The device at issue in Taylor was a robotic surgical device used for laparoscopic surgeries, including prostatectomies such as the one performed on plaintiff. Id. at *3. It is a complex medical device for which the manufacturer requires surgeons undergo training, including performing at least two proctored surgeries before being credentialed to use the system and recommends surgeons choose “simple cases” for their initial unproctored procedures. Id. at *4-5. The manufacturer also specifically warned surgeons not to use the device for prostatectomies on obese patients or on patients who had undergone prior lower abdominal surgeries and advised that the patient should be in a steep head down position during the procedure. Plaintiff Taylor was the first unproctored procedure for his surgeon and his surgeon opted to use the device despite plaintiff being obese and having had prior abdominal surgery. The surgeon also did not place plaintiff in the downward position due to his weight. Id. at *5-6. Plaintiff’s surgeon conceded plaintiff was not an optimal candidate for using the device. Id. at *6.

Plaintiff brought suit against the surgeon, the hospital, and the manufacturer, then settled with the surgeon and hospital before trial. At trial against the manufacturer, the jury found the manufacturer was not negligent in providing warnings to the surgeon. Id. at *7-8. As noted above, the warnings seem detailed and clear. On appeal, plaintiff argued that the trial court erred in not instructing the jury that the manufacturer had a duty to warn the purchasing hospital and erred in applying a negligence standard to the failure to warn claim.Continue Reading Washington State Creates Device Manufacturer Duty to Warn Hospitals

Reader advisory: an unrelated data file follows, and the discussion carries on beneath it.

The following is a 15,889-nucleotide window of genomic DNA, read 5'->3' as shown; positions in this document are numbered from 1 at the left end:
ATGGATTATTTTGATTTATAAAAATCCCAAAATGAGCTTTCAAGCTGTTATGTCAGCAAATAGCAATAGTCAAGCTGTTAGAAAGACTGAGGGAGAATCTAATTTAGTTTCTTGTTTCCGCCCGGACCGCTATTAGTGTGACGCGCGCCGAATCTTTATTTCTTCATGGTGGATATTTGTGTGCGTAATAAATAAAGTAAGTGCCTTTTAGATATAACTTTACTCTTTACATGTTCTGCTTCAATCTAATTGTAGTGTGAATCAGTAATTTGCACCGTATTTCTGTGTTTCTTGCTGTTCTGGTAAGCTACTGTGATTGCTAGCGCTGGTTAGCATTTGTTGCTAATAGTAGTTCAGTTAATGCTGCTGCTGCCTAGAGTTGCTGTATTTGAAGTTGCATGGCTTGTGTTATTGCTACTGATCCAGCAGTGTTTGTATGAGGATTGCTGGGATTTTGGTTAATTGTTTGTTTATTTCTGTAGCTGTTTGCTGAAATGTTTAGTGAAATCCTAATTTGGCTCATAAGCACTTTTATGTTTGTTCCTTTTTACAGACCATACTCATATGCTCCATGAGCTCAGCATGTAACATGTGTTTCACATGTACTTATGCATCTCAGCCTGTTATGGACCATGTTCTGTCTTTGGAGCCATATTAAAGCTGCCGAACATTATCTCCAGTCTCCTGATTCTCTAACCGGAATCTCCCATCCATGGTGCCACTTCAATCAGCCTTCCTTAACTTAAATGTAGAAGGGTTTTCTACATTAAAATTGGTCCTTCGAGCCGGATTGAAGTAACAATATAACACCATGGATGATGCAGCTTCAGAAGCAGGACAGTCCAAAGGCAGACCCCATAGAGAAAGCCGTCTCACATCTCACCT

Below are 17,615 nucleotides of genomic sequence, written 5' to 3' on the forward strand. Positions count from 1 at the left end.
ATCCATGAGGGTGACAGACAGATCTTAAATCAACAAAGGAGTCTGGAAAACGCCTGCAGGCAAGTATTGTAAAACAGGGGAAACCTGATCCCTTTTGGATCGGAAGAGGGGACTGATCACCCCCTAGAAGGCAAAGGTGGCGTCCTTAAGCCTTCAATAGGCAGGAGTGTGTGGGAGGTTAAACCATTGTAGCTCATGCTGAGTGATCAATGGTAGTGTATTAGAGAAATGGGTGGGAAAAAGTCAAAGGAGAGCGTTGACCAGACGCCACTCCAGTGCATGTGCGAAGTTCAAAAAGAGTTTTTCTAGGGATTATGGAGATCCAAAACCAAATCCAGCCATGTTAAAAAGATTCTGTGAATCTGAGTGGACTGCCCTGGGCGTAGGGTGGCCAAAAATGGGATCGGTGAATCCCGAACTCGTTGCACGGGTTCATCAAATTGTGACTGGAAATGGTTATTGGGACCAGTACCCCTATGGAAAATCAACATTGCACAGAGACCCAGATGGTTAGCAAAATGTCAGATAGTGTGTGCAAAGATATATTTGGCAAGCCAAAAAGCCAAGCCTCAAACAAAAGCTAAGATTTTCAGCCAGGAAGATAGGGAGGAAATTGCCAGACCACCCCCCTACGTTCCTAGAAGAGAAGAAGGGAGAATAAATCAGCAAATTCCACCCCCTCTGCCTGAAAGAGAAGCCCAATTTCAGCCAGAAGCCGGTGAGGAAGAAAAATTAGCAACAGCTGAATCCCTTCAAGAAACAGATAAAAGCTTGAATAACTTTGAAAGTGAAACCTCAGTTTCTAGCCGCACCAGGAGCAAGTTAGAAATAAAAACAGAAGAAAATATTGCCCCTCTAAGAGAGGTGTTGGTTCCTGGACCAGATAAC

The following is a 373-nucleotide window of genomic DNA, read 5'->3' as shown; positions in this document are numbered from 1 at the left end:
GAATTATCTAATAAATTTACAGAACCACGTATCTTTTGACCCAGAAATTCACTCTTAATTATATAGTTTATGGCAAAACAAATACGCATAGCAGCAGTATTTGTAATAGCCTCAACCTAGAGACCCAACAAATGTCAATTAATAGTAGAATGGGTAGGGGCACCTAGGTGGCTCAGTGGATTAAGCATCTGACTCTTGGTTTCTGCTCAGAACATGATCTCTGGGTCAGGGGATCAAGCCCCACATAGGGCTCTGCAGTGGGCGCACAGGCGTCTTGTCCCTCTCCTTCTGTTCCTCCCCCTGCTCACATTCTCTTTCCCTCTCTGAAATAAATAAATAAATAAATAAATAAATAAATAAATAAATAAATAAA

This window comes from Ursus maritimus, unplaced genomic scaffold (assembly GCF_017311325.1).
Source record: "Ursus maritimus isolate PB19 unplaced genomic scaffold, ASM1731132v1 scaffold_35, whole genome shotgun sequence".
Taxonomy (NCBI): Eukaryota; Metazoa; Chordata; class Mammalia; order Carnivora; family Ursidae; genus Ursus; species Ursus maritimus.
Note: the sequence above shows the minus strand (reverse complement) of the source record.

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A lot of companies rely on retired and otherwise former employees for information in litigation – including product liability litigation. Particularly where a product (such as a drug that’s now gone generic) has a long history, they are often the best source of knowledge about what happened years ago.  In dealing with ex-employees, however, defendants must keep in mind that, for purposes of the attorney/client privilege, discussions with ex-employees are subject to being treated much differently (and less protectively) than corporate communications with current employees.

The recent case, Newman v. Highland School District No. 203, 381 P.3d 1188 (Wash. 2016), although not involving prescription medical products, or even product liability, is a cautionary tale.  The defendant in Newman was a governmental entity, a school district.  The plaintiff alleged that he suffered a brain injury playing high school football, and that the injury occurred because the plaintiff was allegedly allowed to play in a game the day after suffering a concussion in practice.

The plaintiff in Newman didn’t sue until some three years after the injury. Id. at 1189-90.  By then, most of the coaching staff had turned over, and the individuals with the best knowledge of what had happened were employed elsewhere.  The school district’s litigation counsel contacted the ex-coaches and when they were deposed, claimed to represent them.  Id. at 1190.  Plaintiff challenged that representation as a conflict of interest and “sought discovery concerning communications between [the defendant] and the former coaches.”  Id.  The defendant resisted discovery with a claim of attorney/client privilege, and plaintiff opposed.  The defendant lost, and appealed denial of its motion for a protective order.  Id.Continue Reading A Reminder To Be Careful With Ex-Employees And Confidential Information